How To Calculate Board Feet
Board Foot Calculator

Fill In Your Dimensions:

Decimals or fractions okay
Decimals or fractions okay

Results:

FYI: The running total adds the board footage of multiple boards. Simply compute one board at a time at left.


Your Attention, Please:

  1. Only use numbers, and convert your dimensions to inches (not feet). Do not input quotes (" or ')
  2. Both slashes ( / ) or periods ( . ) are acceptable for fractional sizes
  3. Thickness can be tricky, sorry to say:
    • This calculator rounds fractional thicknesses up to the nearest 1/4" - i.e. 3/4" will convert to 1" (or 4/4) because that's the size of lumber you'll need to start with in order to finish at 3/4"
    • Thicknesses less than 1" are custom milled from 4/4 material and sold by the square foot, therefore this calculator will convert thicknesses less than 1" to 1" for the sake of calculation

What's a board foot, anyway?

A board foot (bd. ft.) is the unit of measurement for hardwood lumber 1" or thicker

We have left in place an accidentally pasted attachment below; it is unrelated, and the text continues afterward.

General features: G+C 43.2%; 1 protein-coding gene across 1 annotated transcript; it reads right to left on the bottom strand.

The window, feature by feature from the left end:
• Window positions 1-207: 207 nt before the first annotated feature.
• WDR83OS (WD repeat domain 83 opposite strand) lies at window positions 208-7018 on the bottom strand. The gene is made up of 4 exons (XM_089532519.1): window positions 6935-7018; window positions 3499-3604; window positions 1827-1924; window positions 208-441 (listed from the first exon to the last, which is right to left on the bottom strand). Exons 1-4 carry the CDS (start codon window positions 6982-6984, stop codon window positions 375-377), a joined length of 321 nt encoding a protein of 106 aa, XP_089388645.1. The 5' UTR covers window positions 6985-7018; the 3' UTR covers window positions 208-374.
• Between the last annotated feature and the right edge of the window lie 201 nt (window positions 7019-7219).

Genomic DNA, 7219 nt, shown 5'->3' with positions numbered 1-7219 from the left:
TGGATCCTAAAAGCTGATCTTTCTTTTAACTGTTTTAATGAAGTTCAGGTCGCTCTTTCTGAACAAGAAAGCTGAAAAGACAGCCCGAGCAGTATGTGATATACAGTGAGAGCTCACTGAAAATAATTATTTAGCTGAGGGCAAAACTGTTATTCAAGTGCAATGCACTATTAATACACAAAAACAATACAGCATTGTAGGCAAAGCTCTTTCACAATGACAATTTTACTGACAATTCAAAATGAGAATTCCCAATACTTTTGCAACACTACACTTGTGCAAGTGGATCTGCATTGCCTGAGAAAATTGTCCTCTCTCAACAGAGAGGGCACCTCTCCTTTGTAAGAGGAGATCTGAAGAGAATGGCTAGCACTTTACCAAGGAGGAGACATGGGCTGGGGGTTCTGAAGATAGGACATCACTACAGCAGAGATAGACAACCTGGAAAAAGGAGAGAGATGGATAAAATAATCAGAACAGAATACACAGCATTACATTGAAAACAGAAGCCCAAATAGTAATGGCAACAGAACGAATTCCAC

It's Just an Estimation, BTW

Board footage helps you make an educated guess as to how much lumber you'll need. Afterall, you'll be cutting and/or gluing your project parts from boards of various sizes.

Always plan to buy extra to make sure you're covered to cut out your parts, glue up to width, arrange grain patterns and color, fix mistakes, make test cuts on joinery set-ups, and test finishes.

Video: How To Plan a Project

The Board Foot Formula

3 Methods
Same Result

T" x W" x L" ÷ 144 = Bd. Ft.

Or

T" x W" x L' ÷ 12 = Bd. Ft.

Or

T" x Sq. Ft. = Bd. Ft.

Your Attention, Please:

1 Bd. Ft. = 144 cubic inches

Thickness uses the rough sawn dimension, not your final net dimension

Board footage is the measurement when buying random widths and random lengths. To determine what to buy, convert your project parts into board footage and use that to estimate about how much you'll need to buy.

FYI: lumber under 1" is calculated and expressed in square feet

board footage calculation

When you're looking at a stack of hardwood lumber and and you begin picking out the boards you like and want to buy, you'll notice that each board has a different width (W), and possibly a different length (L).

Let's say you've found two pieces in the 4/4 stack, one is 8" x 96" and the other is 4" x 96". Should you pay the same price for both pieces just because they're the same length?

Of course not. The first board has twice the amount of wood in it (it's twice as wide and the same length).

The unit of measurement for this kind of lumber, then, is the board foot. It's a measure of the volume of wood that's in a board.